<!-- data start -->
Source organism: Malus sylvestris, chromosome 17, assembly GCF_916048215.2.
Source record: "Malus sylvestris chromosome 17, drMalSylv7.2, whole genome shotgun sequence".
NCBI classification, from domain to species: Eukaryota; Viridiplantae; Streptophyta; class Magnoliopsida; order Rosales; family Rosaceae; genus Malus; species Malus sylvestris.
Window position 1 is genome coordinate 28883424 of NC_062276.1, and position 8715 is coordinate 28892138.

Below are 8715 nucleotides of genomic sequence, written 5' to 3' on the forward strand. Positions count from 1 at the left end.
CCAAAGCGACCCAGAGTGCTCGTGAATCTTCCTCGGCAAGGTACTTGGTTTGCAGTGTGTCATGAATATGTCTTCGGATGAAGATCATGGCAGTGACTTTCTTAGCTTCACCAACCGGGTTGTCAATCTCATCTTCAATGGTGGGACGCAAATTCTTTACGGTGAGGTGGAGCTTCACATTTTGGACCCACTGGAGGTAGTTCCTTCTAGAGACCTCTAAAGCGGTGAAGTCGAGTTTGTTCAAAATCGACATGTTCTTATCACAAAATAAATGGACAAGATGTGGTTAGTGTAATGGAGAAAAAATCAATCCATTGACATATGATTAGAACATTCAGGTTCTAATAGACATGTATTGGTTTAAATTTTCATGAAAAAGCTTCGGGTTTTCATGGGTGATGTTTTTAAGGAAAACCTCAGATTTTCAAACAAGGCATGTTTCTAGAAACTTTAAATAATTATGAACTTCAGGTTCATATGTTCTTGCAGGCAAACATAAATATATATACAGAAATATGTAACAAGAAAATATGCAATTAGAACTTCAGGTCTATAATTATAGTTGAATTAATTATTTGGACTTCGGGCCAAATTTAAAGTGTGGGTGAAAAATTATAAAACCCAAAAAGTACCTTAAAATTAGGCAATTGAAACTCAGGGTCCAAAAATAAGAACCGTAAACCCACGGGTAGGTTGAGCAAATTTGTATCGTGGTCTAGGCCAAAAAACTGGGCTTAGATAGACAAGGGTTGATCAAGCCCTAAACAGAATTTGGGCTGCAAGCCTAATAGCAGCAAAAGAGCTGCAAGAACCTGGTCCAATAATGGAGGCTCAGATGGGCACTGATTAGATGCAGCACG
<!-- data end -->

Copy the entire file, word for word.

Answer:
Source organism: Malus sylvestris, chromosome 17, assembly GCF_916048215.2.
Source record: "Malus sylvestris chromosome 17, drMalSylv7.2, whole genome shotgun sequence".
NCBI classification, from domain to species: Eukaryota; Viridiplantae; Streptophyta; class Magnoliopsida; order Rosales; family Rosaceae; genus Malus; species Malus sylvestris.
Window position 1 is genome coordinate 28883424 of NC_062276.1, and position 8715 is coordinate 28892138.

Below are 8715 nucleotides of genomic sequence, written 5' to 3' on the forward strand. Positions count from 1 at the left end.
CCAAAGCGACCCAGAGTGCTCGTGAATCTTCCTCGGCAAGGTACTTGGTTTGCAGTGTGTCATGAATATGTCTTCGGATGAAGATCATGGCAGTGACTTTCTTAGCTTCACCAACCGGGTTGTCAATCTCATCTTCAATGGTGGGACGCAAATTCTTTACGGTGAGGTGGAGCTTCACATTTTGGACCCACTGGAGGTAGTTCCTTCTAGAGACCTCTAAAGCGGTGAAGTCGAGTTTGTTCAAAATCGACATGTTCTTATCACAAAATAAATGGACAAGATGTGGTTAGTGTAATGGAGAAAAAATCAATCCATTGACATATGATTAGAACATTCAGGTTCTAATAGACATGTATTGGTTTAAATTTTCATGAAAAAGCTTCGGGTTTTCATGGGTGATGTTTTTAAGGAAAACCTCAGATTTTCAAACAAGGCATGTTTCTAGAAACTTTAAATAATTATGAACTTCAGGTTCATATGTTCTTGCAGGCAAACATAAATATATATACAGAAATATGTAACAAGAAAATATGCAATTAGAACTTCAGGTCTATAATTATAGTTGAATTAATTATTTGGACTTCGGGCCAAATTTAAAGTGTGGGTGAAAAATTATAAAACCCAAAAAGTACCTTAAAATTAGGCAATTGAAACTCAGGGTCCAAAAATAAGAACCGTAAACCCACGGGTAGGTTGAGCAAATTTGTATCGTGGTCTAGGCCAAAAAACTGGGCTTAGATAGACAAGGGTTGATCAAGCCCTAAACAGAATTTGGGCTGCAAGCCTAATAGCAGCAAAAGAGCTGCAAGAACCTGGTCCAATAATGGAGGCTCAGATGGGCACTGATTAGATGCAGCACG